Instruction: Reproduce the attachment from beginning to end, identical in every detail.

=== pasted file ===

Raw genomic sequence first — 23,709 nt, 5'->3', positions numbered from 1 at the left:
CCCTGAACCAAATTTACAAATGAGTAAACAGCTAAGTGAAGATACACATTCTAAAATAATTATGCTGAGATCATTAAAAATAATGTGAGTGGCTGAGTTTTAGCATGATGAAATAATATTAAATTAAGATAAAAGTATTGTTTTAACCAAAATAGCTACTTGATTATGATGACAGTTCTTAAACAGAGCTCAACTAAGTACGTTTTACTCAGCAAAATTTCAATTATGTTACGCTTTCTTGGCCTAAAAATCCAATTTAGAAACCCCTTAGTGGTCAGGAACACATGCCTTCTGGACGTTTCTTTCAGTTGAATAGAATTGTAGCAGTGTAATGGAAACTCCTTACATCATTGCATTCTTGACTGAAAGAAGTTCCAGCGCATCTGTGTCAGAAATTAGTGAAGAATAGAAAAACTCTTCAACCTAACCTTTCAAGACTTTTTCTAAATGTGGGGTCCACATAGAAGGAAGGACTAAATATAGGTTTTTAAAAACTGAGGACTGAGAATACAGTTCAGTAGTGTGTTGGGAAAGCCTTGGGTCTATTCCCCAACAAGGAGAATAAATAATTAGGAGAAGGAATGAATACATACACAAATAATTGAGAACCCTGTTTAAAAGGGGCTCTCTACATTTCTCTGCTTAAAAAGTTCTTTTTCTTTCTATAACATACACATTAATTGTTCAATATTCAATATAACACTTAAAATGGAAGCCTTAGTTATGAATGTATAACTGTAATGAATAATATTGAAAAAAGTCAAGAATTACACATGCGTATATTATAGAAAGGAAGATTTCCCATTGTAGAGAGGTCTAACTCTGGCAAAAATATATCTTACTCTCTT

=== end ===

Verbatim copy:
Raw genomic sequence first — 23,709 nt, 5'->3', positions numbered from 1 at the left:
CCCTGAACCAAATTTACAAATGAGTAAACAGCTAAGTGAAGATACACATTCTAAAATAATTATGCTGAGATCATTAAAAATAATGTGAGTGGCTGAGTTTTAGCATGATGAAATAATATTAAATTAAGATAAAAGTATTGTTTTAACCAAAATAGCTACTTGATTATGATGACAGTTCTTAAACAGAGCTCAACTAAGTACGTTTTACTCAGCAAAATTTCAATTATGTTACGCTTTCTTGGCCTAAAAATCCAATTTAGAAACCCCTTAGTGGTCAGGAACACATGCCTTCTGGACGTTTCTTTCAGTTGAATAGAATTGTAGCAGTGTAATGGAAACTCCTTACATCATTGCATTCTTGACTGAAAGAAGTTCCAGCGCATCTGTGTCAGAAATTAGTGAAGAATAGAAAAACTCTTCAACCTAACCTTTCAAGACTTTTTCTAAATGTGGGGTCCACATAGAAGGAAGGACTAAATATAGGTTTTTAAAAACTGAGGACTGAGAATACAGTTCAGTAGTGTGTTGGGAAAGCCTTGGGTCTATTCCCCAACAAGGAGAATAAATAATTAGGAGAAGGAATGAATACATACACAAATAATTGAGAACCCTGTTTAAAAGGGGCTCTCTACATTTCTCTGCTTAAAAAGTTCTTTTTCTTTCTATAACATACACATTAATTGTTCAATATTCAATATAACACTTAAAATGGAAGCCTTAGTTATGAATGTATAACTGTAATGAATAATATTGAAAAAAGTCAAGAATTACACATGCGTATATTATAGAAAGGAAGATTTCCCATTGTAGAGAGGTCTAACTCTGGCAAAAATATATCTTACTCTCTT